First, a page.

Last week, I discussed the four Scriptural readings at Mass: the reading from the Old Testament, the Responsorial Psalm (often sung), the Epistle from the New Testament, and the Gospel. In doing this, we are following the outline of Mass for the earliest of Christians, as St. Justin Martyr wrote in 155A.D.: “The memoirs of the apostles and the writings of the prophets are read, as much as time permits.” I recommend reading Paragraph #1345 of the Catechism of the Catholic Church, in which you will find St. Justin Martyr's full outline for the liturgy of the early Church; you will find that what we do at Mass is almost identical to what the early Christians were also doing on Sundays.
Without a doubt, we include Scriptural readings at Mass in order to hear and listen to God speaking to us. However, there is a historical aspect to this practice as well, going to a time even more ancient than the early Church. In 587B.C., the Babylonians defeated Judah, captured the royal city of Jerusalem, destroyed the Temple, and exiled the people of Judah to Babylon. This was a crushing and obliterating defeat. The people of Judah and the people of Israel were in a foreign land, and with the Temple destroyed, they were unable to offer sacrifices to the Lord because sacrifices could only be offered in the Temple in Jerusalem. For those forced to leave their native land, they viewed their defeat and exile as punishment for falling into idolatry.
In 539B.C., the Persians led by Cyrus defeated the Babylonians, and in 538B.C., Cyrus allowed the exiles to return to Jerusalem. When they arrived back in Jerusalem, they found the rubble of what had been a glorious Temple. Ezra, a scribe, stood up on a stoop built for him, and he read the Torah (the first five books of the Old Testament: Genesis, Exodus, Leviticus, Numbers, Deuteronomy) to the people. They were cut to the heart, recognizing their infidelity to God. This practice of reading the holy writings of Scripture to the people became the main practice at synagogue services held on the Sabbath. There is an passage in the Gospel of St. Luke in which Jesus goes to the synagogue, reading a passage from the prophet Isaiah. We have inherited this practice of reading Scripture in a formal ritual at Holy Mass, and we call this portion of the Mass the Liturgy of the Word.
The Liturgy of the Word does not end with the conclusion of the Gospel reading. At this point, we sit in order to listen to the homily. Going back to St. Justin Martyr, he states, “When the reader has finished [reading the memoirs of the apostles and the writings of the prophets], he who presides [the bishop or a priest] over those gathered admonished and challenges them to imitate these beautiful things.” A homily may challenge and admonish us; it may comfort us and give us hope. A homily may include elements of catechesis and evangelization, but ultimately, it is meant to lead us into a deeper participation in the mystery of the Eucharist. Breaking open the readings from Sacred Scripture in the homily, we are being led to more intensely commit our lives to Christ and are invited to lay down our lives for God.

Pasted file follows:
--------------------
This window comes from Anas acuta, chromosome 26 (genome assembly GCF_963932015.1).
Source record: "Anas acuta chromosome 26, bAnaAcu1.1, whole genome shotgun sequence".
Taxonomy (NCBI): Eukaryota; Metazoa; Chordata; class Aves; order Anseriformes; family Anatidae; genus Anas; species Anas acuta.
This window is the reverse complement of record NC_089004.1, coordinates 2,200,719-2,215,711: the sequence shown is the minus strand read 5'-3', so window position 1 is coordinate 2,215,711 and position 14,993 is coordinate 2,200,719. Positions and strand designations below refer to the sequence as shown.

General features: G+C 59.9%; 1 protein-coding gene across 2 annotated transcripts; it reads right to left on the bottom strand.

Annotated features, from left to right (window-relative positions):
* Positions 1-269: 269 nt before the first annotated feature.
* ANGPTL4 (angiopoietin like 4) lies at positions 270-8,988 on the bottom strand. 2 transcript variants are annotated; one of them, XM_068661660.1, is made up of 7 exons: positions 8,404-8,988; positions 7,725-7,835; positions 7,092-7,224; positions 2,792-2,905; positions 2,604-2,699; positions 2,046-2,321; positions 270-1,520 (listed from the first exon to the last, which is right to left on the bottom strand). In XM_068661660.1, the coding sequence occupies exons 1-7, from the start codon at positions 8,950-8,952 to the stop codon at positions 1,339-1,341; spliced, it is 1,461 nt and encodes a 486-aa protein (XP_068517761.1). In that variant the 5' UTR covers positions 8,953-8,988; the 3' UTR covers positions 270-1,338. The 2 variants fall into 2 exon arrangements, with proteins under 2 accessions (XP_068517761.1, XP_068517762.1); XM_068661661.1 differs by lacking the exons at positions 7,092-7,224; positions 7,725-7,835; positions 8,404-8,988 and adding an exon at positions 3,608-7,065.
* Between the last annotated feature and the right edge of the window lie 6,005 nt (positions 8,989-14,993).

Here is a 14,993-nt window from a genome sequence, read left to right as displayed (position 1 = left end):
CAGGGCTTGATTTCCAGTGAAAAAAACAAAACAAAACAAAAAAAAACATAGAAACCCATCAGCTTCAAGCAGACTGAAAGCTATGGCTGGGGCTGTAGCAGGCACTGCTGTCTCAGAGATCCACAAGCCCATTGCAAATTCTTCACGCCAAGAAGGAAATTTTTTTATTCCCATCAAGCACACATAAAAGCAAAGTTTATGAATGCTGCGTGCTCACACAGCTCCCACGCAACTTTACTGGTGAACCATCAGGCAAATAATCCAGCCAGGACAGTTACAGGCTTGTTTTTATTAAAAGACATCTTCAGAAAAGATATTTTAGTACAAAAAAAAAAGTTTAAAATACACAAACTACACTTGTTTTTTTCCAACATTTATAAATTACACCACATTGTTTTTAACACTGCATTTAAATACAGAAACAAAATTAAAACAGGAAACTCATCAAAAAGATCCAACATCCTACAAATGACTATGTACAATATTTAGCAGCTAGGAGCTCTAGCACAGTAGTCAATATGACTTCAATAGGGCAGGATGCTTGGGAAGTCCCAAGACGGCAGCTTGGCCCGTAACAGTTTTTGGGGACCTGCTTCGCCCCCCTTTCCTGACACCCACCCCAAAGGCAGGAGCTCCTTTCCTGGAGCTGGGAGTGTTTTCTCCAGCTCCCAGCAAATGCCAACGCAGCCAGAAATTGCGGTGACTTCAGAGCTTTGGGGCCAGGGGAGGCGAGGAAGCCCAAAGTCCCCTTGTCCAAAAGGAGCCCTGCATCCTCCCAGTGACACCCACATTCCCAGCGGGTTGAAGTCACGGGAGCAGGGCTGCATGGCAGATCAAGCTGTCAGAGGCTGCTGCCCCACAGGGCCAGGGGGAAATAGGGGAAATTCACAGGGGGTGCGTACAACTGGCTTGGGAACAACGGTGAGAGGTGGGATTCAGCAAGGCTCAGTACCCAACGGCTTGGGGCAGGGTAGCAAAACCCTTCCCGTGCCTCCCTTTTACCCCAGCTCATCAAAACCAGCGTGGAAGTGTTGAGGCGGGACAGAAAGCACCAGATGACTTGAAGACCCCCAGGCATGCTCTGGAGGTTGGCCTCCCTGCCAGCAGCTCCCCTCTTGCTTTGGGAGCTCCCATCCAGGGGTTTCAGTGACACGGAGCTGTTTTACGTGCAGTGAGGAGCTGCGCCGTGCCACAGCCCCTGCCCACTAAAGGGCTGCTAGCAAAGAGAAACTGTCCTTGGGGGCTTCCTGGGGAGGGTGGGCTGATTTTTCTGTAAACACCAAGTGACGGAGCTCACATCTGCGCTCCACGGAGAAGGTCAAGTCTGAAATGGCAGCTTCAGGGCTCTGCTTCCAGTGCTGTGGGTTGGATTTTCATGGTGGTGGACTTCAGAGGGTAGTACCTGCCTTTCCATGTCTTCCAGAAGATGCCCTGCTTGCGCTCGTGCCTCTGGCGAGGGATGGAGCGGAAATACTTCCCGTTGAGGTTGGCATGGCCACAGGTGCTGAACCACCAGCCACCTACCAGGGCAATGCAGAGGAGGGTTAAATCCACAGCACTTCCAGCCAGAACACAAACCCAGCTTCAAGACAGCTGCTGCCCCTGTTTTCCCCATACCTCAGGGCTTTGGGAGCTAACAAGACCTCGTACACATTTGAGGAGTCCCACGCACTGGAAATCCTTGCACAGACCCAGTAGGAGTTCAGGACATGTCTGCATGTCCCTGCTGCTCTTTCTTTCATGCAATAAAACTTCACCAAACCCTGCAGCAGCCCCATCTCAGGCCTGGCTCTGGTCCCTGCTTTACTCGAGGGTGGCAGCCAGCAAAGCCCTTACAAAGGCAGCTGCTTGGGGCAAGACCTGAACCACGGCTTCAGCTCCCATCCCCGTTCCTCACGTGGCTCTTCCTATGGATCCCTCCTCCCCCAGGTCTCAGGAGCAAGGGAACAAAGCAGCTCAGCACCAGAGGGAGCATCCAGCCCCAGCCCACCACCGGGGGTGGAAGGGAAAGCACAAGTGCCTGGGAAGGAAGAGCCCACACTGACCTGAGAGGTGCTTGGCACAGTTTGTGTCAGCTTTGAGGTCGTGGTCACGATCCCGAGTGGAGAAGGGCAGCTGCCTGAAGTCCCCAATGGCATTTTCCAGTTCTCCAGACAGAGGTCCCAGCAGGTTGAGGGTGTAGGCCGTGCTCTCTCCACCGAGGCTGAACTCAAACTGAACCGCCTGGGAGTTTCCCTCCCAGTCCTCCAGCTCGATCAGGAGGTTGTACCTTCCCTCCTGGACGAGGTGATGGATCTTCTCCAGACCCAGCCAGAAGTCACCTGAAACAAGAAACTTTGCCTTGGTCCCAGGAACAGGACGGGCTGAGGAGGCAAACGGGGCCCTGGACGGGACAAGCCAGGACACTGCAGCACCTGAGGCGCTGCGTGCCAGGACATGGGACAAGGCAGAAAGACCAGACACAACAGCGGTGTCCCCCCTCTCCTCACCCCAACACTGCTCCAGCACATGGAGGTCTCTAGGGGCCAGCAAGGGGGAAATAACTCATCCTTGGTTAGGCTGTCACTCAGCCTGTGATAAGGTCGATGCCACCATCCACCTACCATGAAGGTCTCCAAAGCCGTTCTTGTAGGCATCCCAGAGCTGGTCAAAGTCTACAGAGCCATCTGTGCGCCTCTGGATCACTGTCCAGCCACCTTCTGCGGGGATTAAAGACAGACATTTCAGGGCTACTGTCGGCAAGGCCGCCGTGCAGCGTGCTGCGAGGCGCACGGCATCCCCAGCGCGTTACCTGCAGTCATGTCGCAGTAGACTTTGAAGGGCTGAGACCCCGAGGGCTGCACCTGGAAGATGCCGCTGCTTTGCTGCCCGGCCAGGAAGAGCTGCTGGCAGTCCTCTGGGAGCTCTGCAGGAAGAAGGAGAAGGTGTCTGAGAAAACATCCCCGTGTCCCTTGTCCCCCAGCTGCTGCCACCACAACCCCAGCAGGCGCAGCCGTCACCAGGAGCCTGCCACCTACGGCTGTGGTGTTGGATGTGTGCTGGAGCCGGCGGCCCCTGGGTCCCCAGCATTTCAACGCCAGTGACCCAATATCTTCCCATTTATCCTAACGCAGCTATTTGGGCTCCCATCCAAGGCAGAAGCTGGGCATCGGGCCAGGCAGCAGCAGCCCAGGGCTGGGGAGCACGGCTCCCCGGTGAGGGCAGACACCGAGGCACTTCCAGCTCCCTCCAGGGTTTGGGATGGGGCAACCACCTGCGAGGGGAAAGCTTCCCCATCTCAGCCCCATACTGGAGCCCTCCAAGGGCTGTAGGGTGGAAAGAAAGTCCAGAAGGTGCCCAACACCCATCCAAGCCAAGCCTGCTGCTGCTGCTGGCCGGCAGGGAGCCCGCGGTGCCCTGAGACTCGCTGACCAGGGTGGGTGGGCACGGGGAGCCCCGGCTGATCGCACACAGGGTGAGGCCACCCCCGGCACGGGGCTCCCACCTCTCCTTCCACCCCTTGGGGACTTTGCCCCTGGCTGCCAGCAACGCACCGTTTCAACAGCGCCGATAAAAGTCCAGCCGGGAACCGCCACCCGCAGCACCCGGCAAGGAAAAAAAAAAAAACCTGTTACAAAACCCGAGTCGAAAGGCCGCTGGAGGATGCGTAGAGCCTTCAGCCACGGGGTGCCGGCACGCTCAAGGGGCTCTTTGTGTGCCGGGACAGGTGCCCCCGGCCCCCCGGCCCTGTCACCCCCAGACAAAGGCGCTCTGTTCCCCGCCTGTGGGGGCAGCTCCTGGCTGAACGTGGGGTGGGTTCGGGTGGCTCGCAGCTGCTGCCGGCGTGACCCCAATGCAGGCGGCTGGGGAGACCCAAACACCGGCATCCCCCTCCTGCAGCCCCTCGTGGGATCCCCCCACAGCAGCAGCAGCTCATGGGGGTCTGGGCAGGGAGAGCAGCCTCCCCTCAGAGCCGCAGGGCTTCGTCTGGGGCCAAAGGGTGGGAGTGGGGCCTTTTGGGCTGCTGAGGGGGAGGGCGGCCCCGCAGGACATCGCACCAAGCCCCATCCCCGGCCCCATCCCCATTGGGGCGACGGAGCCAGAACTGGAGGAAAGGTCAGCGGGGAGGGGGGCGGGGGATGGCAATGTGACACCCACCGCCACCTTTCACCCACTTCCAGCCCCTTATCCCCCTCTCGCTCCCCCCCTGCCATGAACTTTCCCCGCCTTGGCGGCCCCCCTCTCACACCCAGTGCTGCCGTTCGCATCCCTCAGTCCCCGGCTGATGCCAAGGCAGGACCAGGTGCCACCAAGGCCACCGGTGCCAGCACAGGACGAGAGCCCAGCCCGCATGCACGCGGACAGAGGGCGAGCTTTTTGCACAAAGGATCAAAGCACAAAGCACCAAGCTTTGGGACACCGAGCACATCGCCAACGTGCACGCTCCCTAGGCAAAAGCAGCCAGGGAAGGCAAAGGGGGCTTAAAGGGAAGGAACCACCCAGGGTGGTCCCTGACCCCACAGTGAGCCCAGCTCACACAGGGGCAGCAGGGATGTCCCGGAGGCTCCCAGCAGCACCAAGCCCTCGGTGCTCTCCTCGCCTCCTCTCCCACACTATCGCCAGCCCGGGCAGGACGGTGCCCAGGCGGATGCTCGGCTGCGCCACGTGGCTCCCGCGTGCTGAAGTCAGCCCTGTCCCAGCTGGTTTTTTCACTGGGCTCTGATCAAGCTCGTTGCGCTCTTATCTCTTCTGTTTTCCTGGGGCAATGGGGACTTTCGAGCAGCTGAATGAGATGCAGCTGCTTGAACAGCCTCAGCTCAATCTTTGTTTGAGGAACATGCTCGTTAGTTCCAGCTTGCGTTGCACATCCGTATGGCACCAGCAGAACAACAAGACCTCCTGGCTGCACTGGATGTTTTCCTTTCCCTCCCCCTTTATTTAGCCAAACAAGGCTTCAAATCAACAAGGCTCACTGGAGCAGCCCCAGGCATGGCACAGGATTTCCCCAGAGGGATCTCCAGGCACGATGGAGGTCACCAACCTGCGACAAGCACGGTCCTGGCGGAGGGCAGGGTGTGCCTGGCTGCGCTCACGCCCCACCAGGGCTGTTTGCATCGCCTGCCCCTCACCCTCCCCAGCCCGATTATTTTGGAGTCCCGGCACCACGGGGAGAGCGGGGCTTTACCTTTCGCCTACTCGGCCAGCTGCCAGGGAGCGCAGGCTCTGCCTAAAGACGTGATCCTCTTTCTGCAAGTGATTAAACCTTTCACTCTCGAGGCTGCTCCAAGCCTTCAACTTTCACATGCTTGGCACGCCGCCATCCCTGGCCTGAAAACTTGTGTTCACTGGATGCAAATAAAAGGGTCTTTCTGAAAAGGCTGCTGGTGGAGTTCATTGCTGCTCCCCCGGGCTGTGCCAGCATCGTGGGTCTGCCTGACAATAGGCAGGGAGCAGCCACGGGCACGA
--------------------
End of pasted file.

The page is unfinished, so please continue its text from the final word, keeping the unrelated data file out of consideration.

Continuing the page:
A few more words about the homily. The homily is important, and we should have inspiring homilies, but the homily is not the most important part of Mass. St. John Chrysostom was an eloquent and fiery preacher, and that's why he was given the name “Chrysostom,” which means “golden tongue” or “golden mouth.” We should want every homily to be like that of St. John Chrysostom, but not every bishop, priest, or deacon is a Chrysostom. Some preachers use a written text; this doesn't make them less competent than those who don't use a written text, nor does it mean they aren't speaking from their heart. When we base the “quality” of Mass on the quality of preaching, we will be disappointed. Thanks be to God, we are given something greater even than the best of preaching: we are invited into the sacrifice of Christ and given the Body, Blood, Soul, and Divinity of Christ.
We are saints under construction, listening to Scripture and allowing it to lead us into the mystery of the Eucharist. Have a great week!